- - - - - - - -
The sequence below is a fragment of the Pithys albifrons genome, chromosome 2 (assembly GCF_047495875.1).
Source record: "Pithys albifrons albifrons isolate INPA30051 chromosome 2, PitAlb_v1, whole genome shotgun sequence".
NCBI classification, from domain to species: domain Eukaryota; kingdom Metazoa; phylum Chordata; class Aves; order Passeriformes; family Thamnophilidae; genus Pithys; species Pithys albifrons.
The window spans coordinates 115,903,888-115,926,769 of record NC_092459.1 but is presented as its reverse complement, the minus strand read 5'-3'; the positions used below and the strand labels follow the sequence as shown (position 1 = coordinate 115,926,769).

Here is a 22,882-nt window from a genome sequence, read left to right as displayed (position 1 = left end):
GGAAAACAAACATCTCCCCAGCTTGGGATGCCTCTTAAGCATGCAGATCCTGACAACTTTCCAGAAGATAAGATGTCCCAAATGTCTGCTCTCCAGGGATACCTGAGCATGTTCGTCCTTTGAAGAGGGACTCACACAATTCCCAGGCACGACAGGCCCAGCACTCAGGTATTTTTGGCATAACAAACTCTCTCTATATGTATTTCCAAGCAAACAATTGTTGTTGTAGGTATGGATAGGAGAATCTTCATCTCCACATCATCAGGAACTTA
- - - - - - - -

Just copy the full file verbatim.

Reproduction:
The sequence below is a fragment of the Pithys albifrons genome, chromosome 2 (assembly GCF_047495875.1).
Source record: "Pithys albifrons albifrons isolate INPA30051 chromosome 2, PitAlb_v1, whole genome shotgun sequence".
NCBI classification, from domain to species: domain Eukaryota; kingdom Metazoa; phylum Chordata; class Aves; order Passeriformes; family Thamnophilidae; genus Pithys; species Pithys albifrons.
The window spans coordinates 115,903,888-115,926,769 of record NC_092459.1 but is presented as its reverse complement, the minus strand read 5'-3'; the positions used below and the strand labels follow the sequence as shown (position 1 = coordinate 115,926,769).

Here is a 22,882-nt window from a genome sequence, read left to right as displayed (position 1 = left end):
GGAAAACAAACATCTCCCCAGCTTGGGATGCCTCTTAAGCATGCAGATCCTGACAACTTTCCAGAAGATAAGATGTCCCAAATGTCTGCTCTCCAGGGATACCTGAGCATGTTCGTCCTTTGAAGAGGGACTCACACAATTCCCAGGCACGACAGGCCCAGCACTCAGGTATTTTTGGCATAACAAACTCTCTCTATATGTATTTCCAAGCAAACAATTGTTGTTGTAGGTATGGATAGGAGAATCTTCATCTCCACATCATCAGGAACTTA